Wednesday, 20 March 2013

fresh eyes

Something strange happens at this time of year - there's a moment of limbo where as well as being excited by the tiny signs of life and things to come,  it feels as if none of it will ever happen.  The light is bright but the temperatures are holding everything back.

The lack of distraction makes you notice the details that might otherwise pass you by.

I walk backwards and forwards under these beech trees, past this mossy dry stone wall nearly every day. A little bit of overnight rain gave a shine to everthing that made me stop and stare.

the trees have a muscular quality to them - like elephants' legs

the moss makes the most beautiful miniature lansdcapes

I'm sure there's a special word for this in Japanese

Saturday, 16 March 2013

eat your greens

I am a good girl - I eat my greens, (and I have very curly hair), but by the time it gets to March I am sick of cabbage.  The dark green crinkle of a Savoy that used to make me salivate in the supermarket produce section, now leaves me feeling slightly uninspired. I can still raise my enthusiasm for the irony bite of a bit of purple sprouting broccoli - but really I long for the soft new greens of spring, (and I refuse to buy them air freighted in from N Africa).

So today, after a quick flick through the foraging books, I set off to see what the hedgerows had to offer.  Started with a bit of surreptitious munching on new hawthorn leaves (okay in a nondescript sort of way), followed by another try at Good King Henry from the herb bed (bleurgh!), then I donned a fetching pair of latex gloves and collected a bag of stinging nettle tops.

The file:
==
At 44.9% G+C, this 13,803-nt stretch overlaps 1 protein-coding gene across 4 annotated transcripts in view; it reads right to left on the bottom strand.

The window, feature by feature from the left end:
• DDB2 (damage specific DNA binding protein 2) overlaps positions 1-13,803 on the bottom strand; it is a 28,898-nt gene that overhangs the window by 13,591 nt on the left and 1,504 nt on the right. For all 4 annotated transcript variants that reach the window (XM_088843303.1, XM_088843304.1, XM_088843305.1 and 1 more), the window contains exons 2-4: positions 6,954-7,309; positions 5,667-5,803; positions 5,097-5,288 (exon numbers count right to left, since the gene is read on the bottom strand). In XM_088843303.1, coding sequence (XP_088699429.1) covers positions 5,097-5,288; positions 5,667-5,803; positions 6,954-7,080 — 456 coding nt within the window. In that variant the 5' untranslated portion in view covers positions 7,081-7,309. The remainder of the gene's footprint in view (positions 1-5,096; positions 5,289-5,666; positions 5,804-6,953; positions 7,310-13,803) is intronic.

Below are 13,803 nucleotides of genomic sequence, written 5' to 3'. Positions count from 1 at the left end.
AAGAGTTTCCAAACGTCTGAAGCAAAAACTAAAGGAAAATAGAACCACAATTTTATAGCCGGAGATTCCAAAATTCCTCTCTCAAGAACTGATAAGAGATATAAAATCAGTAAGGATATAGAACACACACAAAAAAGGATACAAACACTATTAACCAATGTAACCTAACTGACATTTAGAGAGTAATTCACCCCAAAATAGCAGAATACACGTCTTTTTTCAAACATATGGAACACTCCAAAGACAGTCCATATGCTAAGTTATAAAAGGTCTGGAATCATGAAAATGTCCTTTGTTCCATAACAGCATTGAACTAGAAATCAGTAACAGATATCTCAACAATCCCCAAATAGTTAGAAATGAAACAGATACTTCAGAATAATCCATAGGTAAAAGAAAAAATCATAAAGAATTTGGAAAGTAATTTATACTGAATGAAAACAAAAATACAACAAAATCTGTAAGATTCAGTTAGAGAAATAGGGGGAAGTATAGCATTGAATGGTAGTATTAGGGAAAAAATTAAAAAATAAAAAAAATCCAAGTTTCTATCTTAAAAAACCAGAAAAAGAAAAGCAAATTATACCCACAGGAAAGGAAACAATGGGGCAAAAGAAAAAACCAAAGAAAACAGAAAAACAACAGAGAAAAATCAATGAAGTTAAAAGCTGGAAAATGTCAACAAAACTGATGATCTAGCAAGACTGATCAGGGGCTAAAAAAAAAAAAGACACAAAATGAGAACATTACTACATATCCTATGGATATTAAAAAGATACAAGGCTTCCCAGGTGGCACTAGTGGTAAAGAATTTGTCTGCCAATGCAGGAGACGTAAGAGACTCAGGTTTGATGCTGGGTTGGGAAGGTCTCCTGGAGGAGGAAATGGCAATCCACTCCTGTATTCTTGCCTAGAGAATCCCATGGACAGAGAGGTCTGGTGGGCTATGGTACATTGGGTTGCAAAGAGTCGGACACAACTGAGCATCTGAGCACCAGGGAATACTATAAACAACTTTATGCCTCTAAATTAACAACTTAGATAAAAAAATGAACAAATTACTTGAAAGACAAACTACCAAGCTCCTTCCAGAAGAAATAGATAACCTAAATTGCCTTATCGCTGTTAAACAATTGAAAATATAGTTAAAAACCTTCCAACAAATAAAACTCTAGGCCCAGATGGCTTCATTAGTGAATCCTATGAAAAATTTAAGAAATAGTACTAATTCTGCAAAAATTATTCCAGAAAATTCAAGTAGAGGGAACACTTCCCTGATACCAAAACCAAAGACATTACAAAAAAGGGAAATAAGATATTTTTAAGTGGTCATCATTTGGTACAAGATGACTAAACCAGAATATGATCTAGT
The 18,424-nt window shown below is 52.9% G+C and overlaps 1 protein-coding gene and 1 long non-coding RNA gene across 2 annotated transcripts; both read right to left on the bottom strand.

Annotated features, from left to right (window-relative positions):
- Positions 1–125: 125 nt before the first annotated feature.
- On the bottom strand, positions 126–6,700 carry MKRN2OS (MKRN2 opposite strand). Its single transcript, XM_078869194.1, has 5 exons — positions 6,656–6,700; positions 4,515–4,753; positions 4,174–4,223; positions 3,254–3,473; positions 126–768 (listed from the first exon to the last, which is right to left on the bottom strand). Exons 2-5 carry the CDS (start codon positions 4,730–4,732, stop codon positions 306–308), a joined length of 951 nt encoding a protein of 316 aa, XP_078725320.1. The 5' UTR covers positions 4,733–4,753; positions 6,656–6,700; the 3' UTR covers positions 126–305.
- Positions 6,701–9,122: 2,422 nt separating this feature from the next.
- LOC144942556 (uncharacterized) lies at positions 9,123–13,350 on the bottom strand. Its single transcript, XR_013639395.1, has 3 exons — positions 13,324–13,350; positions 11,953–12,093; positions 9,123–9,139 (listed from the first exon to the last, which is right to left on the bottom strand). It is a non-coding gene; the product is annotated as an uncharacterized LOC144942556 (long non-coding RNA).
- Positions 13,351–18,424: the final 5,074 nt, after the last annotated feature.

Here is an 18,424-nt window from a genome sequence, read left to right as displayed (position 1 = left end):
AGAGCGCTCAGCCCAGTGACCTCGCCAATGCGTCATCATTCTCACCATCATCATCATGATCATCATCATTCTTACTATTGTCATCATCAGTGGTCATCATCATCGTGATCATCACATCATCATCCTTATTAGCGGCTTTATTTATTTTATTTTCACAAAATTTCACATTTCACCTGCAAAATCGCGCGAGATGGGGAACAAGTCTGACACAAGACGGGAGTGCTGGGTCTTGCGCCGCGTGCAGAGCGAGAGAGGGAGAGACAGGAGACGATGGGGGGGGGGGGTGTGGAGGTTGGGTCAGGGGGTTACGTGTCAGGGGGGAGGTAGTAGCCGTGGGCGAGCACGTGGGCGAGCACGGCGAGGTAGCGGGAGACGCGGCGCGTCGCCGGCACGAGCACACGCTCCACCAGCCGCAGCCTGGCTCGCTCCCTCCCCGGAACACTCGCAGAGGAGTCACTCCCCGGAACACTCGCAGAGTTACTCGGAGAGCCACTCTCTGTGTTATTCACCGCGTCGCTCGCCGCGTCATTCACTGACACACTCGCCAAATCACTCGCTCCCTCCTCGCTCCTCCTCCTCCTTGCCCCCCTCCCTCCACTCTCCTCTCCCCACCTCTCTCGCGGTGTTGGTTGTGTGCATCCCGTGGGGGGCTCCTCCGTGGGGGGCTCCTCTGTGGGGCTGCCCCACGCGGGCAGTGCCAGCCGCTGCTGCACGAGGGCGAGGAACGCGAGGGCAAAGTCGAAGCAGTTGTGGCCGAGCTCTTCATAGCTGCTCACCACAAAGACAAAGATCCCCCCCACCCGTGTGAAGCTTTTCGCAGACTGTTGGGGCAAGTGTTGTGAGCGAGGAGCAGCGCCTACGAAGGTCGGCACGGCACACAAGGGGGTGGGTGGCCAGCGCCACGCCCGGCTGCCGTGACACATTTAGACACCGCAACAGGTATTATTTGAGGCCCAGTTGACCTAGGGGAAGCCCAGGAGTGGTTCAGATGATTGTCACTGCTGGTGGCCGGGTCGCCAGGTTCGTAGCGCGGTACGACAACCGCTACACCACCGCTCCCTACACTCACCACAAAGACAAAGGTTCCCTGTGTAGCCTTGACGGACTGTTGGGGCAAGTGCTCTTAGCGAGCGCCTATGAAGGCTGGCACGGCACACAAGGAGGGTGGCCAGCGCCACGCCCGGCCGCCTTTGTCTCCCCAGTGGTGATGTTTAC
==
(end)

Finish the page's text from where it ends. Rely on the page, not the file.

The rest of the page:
wash well
pick leaves  - discard stalks

I have long been meaning to check out the delights of the humble nettle, but it's usually too late in the season by the time it occurs to me.  There's plenty of info about how fantastic they are nutritionally - packed with iron, calcium, vitamins A and C, as well loads of important trace elements.  They're also traditionally valued as a spring tonic with many medicinal uses - including increasing the amount of lead in a gentleman's pencil, and soothing the rages of a lady who may be suffering from a touch of Irritable Cow Syndrome.

But do they taste any good?

Wasn't feeling in a soupy mood so I decided to whip up a nettle omelette:

sweated onion, garlic and nettle tops in butter

Verdict:  Delicious! (in a slightly earthy, nutty kind of way). Will definitely be doing this again.

(I also made a pot of nettle tea which tasted exactly like Japanese Green Tea)

Tuesday, 12 March 2013

little green shoots

Even though we've been plunged back into sub zero temperatures this week, the hotbed seems to have settled at a very respectable 16 degrees C.

air temp
hotbed temp

So I decided today was the day to sow some seeds.

And as the hawthorn leaves begin to pop in the hedgerows, I start to look for signs of life in the veggie beds......

...tiny green nibs of garlic poking through the soil.

Also, the hardwood cuttings that I took from the gooseberry bushes when I pruned them, are starting to produce little frills of green from the buds.

They have spent the whole winter looking like rather unprepossessing thorny pencils stuck in the ground - but now they promise to be new little plants. (For free too - what could be better?)

I know it's not really enough for a fanfare of trumpets - but these little green shoots are the first hints of warmth and growth and good things to come.

Saturday, 9 March 2013

hanami for two

I was hoping to get on with a bit of soil prep in the veg beds today but the weather had other ideas...


...but hey - it's Wales and I guess if you minded rain too much, you wouldn't live here.